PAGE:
Sunshine Noir, Wyndel Hunt's fourth recording on Dragon's Eye, wastes no time at all in making its point: from the first second of “Sumud,” the material seethes with a controlled fury which, in this case, translates into a roar that suggests an up-close recording of a 747 engine. Overtones jostle for position within the buzzing drone until the track's abrupt cessation re-acquaints the listener with silence for a moment before “The Drop” fires up its slightly less overdriven machinery for a relatively calming two minutes. Foir the record, Hunt recorded Sunshine Noir in 2009 in Seattle, Washington using Ableton Live, Reason 2.5, a Casio MT-520, and a guitar to generate the album's eight monoliths.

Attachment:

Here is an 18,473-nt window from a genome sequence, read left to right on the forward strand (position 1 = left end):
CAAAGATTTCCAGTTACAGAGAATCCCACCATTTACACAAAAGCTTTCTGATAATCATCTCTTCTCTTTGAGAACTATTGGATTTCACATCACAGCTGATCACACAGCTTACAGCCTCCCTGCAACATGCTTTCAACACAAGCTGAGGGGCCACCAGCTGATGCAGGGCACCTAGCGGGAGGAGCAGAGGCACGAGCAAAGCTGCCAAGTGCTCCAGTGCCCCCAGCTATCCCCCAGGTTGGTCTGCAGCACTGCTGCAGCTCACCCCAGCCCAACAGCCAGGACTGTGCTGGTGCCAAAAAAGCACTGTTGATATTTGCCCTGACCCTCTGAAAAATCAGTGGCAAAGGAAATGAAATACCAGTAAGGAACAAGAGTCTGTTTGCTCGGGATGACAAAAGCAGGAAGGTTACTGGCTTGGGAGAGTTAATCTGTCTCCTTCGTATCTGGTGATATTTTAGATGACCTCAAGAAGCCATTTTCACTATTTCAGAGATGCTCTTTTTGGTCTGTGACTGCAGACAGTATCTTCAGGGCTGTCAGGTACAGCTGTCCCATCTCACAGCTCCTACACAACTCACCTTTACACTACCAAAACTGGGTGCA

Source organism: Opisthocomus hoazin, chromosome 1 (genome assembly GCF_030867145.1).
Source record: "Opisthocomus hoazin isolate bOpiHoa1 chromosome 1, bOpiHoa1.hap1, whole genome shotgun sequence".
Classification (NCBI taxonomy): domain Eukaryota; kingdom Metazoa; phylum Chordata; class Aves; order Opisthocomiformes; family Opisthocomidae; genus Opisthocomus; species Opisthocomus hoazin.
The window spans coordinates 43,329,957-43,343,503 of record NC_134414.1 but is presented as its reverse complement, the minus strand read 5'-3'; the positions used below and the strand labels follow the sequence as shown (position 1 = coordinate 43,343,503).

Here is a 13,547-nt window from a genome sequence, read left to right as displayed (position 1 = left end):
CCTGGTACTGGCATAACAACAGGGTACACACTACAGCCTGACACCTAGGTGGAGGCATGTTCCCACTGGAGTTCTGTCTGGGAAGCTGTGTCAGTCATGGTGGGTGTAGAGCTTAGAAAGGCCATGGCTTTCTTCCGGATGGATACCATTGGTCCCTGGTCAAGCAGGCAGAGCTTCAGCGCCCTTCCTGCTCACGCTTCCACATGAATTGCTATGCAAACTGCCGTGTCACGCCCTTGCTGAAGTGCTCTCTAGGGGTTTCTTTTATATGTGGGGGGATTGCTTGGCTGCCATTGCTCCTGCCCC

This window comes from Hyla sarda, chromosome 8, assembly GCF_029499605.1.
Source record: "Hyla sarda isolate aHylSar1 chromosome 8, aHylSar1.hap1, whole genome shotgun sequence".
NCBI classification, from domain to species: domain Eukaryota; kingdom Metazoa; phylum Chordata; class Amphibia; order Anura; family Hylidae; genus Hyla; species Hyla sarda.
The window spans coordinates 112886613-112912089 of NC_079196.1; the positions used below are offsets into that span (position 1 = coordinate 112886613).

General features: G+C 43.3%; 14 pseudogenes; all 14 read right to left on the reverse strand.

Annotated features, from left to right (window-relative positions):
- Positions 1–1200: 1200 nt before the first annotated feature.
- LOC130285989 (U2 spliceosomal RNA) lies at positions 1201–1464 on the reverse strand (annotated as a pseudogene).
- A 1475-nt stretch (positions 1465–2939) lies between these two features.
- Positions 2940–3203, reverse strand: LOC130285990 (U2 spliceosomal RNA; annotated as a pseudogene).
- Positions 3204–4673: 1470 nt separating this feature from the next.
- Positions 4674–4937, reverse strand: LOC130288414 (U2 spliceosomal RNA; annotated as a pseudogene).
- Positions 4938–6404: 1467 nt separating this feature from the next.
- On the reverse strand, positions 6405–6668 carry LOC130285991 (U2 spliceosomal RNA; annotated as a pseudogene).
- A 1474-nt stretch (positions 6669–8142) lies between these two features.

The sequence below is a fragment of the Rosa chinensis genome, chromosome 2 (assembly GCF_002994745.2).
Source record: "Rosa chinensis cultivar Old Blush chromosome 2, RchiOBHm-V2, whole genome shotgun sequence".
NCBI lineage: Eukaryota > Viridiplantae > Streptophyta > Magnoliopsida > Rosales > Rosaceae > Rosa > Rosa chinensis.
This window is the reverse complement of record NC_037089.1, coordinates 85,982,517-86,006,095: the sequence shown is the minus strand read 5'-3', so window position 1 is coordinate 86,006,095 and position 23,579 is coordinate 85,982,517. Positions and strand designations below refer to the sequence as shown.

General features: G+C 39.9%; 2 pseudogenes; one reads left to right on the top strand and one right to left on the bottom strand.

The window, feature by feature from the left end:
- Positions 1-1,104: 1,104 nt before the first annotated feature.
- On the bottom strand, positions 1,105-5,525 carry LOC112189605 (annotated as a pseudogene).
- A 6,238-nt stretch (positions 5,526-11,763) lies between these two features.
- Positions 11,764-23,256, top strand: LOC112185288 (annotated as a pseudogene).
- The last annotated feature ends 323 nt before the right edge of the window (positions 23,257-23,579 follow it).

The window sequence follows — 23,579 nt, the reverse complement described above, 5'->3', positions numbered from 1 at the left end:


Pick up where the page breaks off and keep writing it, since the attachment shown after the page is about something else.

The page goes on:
In “Plot Device,” the buzz of electrical wires threatens to engulf the listener, but the mood shifts, alternating between that droning buzz and warmer washes that seem rapturous by comparison. Hunt shows himself here in particular to be remarkably deft at shaping the material and in oscillating from one passage to another. A palpable sense of threat pervades certain pieces, with the listener bracing him/herself for detonations he/she is never sure will in fact arrive. One example is “Niche Destroys Market,” which escalates from an intro of quiet textural loops into a fierce monstrosity that, nearing its peak, shorts out; the aptly titled title track opts for slow, incremental build as it swells in magnitude, becoming a black hole of ecstatic design in the process, but it too steps back from the precipice at its loudest moment to ease the listener out. Even when Hunt opts for the epic and blustery (e.g., “Invisible Hand Revealed: Iron Fist,” “Free Dissociation”), the material never feels like it's splintering out of control, with Hunt bringing the same care to modulating the intensity and dynamic levels within the louder settings as he does the quieter. If there's an anomolous moment, it's “Deckle,” whose two minutes of bleeps and flutter sounds somewhat out of character with the rest of the album, but that's probably attributable to the fact that the piece was constructed by Christopher DeLaurenti, not Hunt. Though there is a noise dimension to Hunt's work, it would be more accurate to label it sound-sculpting. What makes it more accessible is that its contours are smooth, not jagged, and so while the material may often be loud, it's not abrasive.